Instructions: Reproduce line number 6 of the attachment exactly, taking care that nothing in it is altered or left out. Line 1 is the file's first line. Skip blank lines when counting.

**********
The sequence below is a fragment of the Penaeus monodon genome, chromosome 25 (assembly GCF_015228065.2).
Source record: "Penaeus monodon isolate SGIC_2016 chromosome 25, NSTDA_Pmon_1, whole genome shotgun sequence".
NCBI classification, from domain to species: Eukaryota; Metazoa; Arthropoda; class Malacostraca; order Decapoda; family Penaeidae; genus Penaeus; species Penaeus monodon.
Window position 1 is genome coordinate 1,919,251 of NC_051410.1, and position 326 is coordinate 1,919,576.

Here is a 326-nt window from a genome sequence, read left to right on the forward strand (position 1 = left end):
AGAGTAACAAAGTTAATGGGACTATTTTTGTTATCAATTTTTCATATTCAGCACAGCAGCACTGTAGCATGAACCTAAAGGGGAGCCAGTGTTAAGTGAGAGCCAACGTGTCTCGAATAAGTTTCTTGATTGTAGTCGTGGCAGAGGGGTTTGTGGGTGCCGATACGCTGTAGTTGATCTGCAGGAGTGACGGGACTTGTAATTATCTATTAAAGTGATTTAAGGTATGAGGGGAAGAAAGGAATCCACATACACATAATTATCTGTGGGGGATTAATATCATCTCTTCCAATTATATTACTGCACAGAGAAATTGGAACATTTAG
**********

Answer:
AGAGTAACAAAGTTAATGGGACTATTTTTGTTATCAATTTTTCATATTCAGCACAGCAGCACTGTAGCATGAACCTAAAGGGGAGCCAGTGTTAAGTGAGAGCCAACGTGTCTCGAATAAGTTTCTTGATTGTAGTCGTGGCAGAGGGGTTTGTGGGTGCCGATACGCTGTAGTTGATCTGCAGGAGTGACGGGACTTGTAATTATCTATTAAAGTGATTTAAGGTATGAGGGGAAGAAAGGAATCCACATACACATAATTATCTGTGGGGGATTAATATCATCTCTTCCAATTATATTACTGCACAGAGAAATTGGAACATTTAG